Can the NSA bypass it? No idea, but for me it’s more about keeping private companies at large than fighting the NSA (hi, guys).

No cons?

Sure.

I already mentioned the occasional speed hit. For no apparent reason the Finder, as the File Explorer on Windows, will sometime slow down. I can live with that.

Boxcryptor being some kind of virtual drive on your computer, doesn’t always play nice with other apps but nothing dramatic either, just occasional hiccups.

Some apps & services don’t like that privacy layer. Using Boxcryptor you’ll loose access to some options, like say automated versioning and auto-save in Microsoft Office 365/OneDrive. So, use the free version of Boxcryptor to check you can still access everything you need, before committing.

Always check every file has completely been synced before reopening it. I learned it the hard way with Calibre’s metadata and library, as I store my ebook library in the cloud–which is strongly advised not to do so it’s neither Calibre’s or Boxcryptor’s fault here.

Help could be better: simpler and more detailed. That said, coupled with their support forum you should find all you need to know.

There is an iOS version too, which is great, but its UI is lacklustre.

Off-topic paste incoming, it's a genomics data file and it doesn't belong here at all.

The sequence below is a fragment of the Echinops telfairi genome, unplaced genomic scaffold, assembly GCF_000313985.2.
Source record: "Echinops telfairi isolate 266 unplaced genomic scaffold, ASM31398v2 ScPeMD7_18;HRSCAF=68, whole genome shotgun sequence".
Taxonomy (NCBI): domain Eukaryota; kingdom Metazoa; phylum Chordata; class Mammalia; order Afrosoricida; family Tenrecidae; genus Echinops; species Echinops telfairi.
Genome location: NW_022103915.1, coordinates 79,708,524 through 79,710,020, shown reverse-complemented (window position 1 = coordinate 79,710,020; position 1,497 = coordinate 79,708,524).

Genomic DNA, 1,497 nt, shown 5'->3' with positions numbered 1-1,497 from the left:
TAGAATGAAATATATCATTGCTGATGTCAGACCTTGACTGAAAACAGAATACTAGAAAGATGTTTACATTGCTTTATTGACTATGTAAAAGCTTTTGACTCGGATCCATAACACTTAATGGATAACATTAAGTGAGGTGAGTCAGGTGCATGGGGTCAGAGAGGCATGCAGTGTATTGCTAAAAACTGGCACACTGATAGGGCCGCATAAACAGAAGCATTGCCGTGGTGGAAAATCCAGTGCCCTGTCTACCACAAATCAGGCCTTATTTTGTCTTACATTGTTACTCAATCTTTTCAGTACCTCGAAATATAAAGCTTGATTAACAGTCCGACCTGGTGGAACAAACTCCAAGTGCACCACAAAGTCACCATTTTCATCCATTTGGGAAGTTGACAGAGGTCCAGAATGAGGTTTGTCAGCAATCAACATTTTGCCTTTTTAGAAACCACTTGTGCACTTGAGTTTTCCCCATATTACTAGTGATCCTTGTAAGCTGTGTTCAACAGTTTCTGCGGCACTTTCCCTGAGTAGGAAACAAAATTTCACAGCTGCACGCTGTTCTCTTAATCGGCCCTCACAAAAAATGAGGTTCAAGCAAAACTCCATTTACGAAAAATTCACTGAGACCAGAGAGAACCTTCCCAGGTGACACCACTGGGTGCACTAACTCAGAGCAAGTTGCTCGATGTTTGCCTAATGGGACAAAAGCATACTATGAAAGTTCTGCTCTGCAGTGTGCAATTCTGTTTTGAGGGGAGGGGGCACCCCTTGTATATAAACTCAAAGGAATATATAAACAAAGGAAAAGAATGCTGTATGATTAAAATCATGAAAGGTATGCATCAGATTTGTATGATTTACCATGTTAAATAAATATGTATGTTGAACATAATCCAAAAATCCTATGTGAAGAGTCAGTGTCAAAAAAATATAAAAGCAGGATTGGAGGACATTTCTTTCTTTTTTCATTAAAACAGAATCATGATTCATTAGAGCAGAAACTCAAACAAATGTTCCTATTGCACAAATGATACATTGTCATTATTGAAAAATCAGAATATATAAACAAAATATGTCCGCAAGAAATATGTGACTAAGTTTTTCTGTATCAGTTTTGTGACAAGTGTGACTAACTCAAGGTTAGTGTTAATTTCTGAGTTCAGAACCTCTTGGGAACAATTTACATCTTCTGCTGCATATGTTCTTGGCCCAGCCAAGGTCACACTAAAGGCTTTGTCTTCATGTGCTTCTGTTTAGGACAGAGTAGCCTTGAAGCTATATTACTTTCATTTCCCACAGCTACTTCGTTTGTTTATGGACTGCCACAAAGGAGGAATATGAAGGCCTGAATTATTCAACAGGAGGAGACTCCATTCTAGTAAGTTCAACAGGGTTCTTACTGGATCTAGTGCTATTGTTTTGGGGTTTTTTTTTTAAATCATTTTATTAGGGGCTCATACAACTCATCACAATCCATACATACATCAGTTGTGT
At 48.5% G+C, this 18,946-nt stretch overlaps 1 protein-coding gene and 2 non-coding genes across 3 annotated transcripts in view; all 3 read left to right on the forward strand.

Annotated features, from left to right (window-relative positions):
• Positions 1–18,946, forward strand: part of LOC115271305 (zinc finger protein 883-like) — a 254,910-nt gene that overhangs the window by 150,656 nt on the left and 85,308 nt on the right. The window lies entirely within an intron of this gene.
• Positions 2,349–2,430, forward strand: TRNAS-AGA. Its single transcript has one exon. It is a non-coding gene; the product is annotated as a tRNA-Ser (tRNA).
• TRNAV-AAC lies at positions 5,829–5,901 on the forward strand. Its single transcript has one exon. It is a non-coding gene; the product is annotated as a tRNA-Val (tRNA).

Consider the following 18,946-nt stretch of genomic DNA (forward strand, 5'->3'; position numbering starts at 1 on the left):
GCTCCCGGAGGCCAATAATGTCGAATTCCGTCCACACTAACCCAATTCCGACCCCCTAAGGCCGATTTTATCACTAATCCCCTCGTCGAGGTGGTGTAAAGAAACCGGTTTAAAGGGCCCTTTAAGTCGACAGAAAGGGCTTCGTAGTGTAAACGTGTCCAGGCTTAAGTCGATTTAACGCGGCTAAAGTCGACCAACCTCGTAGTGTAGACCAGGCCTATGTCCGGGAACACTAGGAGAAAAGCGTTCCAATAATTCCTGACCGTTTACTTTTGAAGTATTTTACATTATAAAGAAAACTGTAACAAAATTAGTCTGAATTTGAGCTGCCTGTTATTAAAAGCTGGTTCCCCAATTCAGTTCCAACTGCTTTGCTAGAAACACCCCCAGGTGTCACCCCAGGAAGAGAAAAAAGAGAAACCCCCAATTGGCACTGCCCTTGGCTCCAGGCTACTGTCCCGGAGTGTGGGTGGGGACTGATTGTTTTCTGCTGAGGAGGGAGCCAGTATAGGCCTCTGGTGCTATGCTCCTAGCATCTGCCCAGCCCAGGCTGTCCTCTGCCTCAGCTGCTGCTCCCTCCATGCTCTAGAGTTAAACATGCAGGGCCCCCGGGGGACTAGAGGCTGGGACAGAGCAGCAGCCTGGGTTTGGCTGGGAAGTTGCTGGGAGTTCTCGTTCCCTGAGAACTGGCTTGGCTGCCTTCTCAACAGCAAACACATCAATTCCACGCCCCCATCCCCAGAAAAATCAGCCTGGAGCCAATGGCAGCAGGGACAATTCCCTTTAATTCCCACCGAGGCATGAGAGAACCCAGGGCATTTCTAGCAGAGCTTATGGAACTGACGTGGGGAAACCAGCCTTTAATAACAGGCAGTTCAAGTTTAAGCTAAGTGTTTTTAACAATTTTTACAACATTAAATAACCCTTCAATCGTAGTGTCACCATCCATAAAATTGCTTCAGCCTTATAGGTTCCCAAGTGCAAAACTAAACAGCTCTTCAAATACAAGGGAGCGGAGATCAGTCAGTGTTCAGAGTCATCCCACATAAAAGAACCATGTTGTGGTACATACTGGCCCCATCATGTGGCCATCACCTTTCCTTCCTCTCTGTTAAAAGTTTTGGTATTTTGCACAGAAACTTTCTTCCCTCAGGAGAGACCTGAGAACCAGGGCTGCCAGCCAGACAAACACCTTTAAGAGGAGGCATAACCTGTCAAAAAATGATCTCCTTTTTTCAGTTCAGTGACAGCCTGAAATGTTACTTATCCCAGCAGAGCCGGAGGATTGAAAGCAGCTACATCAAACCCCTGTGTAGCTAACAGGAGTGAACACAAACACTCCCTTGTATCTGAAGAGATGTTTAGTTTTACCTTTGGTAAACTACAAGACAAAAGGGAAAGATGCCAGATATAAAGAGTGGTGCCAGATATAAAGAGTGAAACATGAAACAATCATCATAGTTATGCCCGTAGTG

The initial setup can be tricky. I mean, it’s simple but it still is geeky and many options make little sense if you don’t take time to read the online help.
Here are the key steps you must follow to avoid any surprise:

  1. Check you’ve already configured and synced all the cloud services you want to use on your computer: Boxcryptor comes in a free tier (allowing one cloud only, and sync up to two devices) and a paid one (as many cloud and devices as you want, and a few other benefits).
  2. Install Boxcryptor, login.
  3. In its Preferences, check that Boxcryptor has correctly identified your cloud service, then click the link button for each one: Boxcryptor needs to access your cloud files.
  4. Finally, tell Boxcryptor what folder to encrypt. Do not encrypt the root folder of your cloud service, use a dedicated folder, or multiple ones.
  5. It will copy the folder to encrypt (to avoid conflicts with your files on the cloud) and add an «_encrypted » extension to it. Don’t touch it while it’s doing its stuff. When it’s done encrypting, you can remove this extension.
  6. Let it encrypt your files and let your cloud sync all changes back before you start working with your files again. Here again, it will prevent any conflict.
  7. One last suggestion, though: if you use Boxcryptor’s paid version you’ll have the ability to encrypt file names too (not only their content). If you plan to use that option, activate it before you start encrypting any file or folder, otherwise Boxcryptor will have to process them once again, and sync them back to your cloud.
    Go to the Preferences and in the Security tab, check Enable Filename Encryption.